Pat Boone’s last laugh: Cover versions and the performance of knowledge

Nadav Appel

Research output: Contribution to journalArticlepeer-review

5 Scopus citations

Abstract

The ‘cover version’ is a quintessential yet problematic popular music phenomenon. Endemic to a cultural form in which authenticity is a central value, it also calls authenticity into question by problematizing common notions of creativity and originality. This article investigates the practice of the cover version from a socio-epistemological perspective, inquiring as to the way that knowledge is performed through it. While the romantic mythology of the creative artist attributes the musician’s inspiration to an elusive ‘feel’, the cover version threatens to expose the formalized knowledge that lies behind the façade of pure intuition. Thus, when recording cover versions, musicians often take care to perform their knowledge in specific ways that allow them to reassert an air of unexplainable creativity. These various strategies are detailed and analyzed throughout the article in order to introduce and demonstrate a new theoretical framework for analyzing the relations between knowledge, performance, and cultural production.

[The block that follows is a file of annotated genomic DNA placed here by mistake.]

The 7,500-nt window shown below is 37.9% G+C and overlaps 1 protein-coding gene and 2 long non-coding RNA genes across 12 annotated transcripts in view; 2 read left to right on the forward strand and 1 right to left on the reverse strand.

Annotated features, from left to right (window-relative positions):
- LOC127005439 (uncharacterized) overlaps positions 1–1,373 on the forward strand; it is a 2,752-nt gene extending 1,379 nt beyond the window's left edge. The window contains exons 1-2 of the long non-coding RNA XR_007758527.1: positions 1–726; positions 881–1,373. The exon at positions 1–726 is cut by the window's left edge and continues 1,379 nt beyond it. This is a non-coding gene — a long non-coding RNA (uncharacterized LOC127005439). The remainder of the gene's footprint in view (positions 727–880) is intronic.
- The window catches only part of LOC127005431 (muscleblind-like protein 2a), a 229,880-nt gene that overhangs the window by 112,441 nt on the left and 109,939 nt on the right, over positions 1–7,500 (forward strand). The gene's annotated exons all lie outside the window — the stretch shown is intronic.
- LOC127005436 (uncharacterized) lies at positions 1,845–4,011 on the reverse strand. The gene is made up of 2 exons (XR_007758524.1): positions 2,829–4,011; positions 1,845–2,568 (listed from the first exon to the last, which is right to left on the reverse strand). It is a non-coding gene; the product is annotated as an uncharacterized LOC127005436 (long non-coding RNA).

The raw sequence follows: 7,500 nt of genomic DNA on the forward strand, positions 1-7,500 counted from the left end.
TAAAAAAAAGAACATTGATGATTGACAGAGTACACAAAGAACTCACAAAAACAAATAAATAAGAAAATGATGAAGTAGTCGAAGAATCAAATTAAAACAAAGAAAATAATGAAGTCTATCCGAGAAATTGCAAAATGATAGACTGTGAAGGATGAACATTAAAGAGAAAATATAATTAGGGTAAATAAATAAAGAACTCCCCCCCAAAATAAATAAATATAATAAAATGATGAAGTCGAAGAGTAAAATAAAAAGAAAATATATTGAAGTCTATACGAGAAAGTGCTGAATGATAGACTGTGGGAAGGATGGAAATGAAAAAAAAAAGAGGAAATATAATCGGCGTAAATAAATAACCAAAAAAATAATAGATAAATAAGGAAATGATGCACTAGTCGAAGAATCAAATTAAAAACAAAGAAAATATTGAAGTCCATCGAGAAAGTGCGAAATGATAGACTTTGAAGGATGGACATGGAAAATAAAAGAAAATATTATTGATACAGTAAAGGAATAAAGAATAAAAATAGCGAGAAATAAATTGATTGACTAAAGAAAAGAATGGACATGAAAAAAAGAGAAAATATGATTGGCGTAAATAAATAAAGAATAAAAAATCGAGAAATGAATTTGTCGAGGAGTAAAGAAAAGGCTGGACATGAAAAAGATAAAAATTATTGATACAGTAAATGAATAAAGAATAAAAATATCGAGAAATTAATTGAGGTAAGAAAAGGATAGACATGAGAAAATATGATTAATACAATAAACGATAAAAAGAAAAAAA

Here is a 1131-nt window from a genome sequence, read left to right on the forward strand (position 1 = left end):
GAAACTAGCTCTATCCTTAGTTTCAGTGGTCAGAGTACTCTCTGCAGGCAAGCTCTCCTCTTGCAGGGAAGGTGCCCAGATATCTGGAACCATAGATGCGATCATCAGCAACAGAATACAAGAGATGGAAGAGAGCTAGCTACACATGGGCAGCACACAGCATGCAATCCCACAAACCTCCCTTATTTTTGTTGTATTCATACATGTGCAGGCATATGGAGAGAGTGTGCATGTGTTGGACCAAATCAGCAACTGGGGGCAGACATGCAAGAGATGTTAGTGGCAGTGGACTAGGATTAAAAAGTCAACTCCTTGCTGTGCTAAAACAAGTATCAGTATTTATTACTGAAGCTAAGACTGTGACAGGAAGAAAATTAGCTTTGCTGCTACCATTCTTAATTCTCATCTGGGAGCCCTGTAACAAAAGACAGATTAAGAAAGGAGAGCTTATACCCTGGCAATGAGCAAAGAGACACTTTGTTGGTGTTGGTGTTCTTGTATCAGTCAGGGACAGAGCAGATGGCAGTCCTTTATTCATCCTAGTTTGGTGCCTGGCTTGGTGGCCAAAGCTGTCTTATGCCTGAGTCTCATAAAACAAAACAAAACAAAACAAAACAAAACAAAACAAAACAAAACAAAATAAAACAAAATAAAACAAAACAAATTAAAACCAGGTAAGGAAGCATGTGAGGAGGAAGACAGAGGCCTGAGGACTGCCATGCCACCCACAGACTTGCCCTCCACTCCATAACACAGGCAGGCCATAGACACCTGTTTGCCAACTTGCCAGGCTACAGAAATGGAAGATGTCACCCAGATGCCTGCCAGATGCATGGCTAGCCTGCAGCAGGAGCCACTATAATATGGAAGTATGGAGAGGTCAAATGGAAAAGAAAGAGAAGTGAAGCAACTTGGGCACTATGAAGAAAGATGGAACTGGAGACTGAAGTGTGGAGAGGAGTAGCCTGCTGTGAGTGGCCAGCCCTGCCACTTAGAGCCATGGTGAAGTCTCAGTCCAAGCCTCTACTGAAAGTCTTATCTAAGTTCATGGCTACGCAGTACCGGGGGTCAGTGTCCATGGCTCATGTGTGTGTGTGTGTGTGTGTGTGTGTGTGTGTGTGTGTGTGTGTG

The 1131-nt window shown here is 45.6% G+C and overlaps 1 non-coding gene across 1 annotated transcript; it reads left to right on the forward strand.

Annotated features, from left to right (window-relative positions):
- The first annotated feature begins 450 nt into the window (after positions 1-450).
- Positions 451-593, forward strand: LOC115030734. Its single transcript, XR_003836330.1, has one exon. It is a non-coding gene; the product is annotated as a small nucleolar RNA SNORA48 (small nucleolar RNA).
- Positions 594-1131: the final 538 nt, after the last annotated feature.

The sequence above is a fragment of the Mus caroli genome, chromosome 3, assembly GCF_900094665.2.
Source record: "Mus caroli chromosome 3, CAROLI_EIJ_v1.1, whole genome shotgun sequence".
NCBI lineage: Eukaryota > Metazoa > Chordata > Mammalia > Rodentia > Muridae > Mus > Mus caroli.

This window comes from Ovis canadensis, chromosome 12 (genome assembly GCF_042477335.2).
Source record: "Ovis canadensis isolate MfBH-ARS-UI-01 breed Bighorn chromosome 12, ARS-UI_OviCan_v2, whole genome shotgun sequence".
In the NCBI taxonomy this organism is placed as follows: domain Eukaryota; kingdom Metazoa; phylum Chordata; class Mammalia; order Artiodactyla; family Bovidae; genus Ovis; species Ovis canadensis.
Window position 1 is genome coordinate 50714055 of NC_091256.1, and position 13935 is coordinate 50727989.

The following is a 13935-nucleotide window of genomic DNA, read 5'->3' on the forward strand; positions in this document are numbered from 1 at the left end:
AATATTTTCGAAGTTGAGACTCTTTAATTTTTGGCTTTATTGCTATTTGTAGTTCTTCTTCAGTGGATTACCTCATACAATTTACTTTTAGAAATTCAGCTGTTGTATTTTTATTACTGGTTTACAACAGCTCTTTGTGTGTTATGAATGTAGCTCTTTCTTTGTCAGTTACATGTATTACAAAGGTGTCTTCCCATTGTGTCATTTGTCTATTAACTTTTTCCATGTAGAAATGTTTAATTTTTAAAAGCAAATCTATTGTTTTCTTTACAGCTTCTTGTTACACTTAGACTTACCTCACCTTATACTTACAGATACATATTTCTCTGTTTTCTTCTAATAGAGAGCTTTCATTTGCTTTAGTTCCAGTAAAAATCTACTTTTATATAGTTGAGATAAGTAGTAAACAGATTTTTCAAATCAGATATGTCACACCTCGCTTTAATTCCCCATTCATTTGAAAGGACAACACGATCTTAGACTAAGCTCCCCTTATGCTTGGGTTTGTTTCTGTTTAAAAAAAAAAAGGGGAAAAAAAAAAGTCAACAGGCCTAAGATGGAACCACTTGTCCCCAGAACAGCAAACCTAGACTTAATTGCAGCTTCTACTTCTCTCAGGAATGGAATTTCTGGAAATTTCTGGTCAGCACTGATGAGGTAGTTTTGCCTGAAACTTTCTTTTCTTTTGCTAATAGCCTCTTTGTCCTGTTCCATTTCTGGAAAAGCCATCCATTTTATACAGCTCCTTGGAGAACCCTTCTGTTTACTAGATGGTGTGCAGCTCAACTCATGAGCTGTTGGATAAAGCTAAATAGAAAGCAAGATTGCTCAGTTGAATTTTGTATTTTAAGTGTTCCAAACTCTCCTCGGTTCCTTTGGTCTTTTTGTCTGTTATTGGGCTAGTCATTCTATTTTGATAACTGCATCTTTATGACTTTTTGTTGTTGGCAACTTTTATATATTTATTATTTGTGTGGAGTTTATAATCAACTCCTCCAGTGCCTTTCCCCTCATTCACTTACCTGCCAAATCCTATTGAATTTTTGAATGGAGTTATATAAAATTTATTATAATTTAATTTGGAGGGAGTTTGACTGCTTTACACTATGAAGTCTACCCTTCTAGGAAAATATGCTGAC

Original languageEnglish
Pages (from-to)440-454
Number of pages15
JournalInternational Journal of Cultural Studies
Volume21
Issue number4
DOIs
StatePublished - 1 Jul 2018

Bibliographical note

Publisher Copyright:
© 2017, The Author(s) 2017.

Keywords

  • authenticity
  • cover versions
  • genre
  • hipness
  • irony
  • knowledge
  • parody
  • performance
  • popular music
  • socio-epistemology

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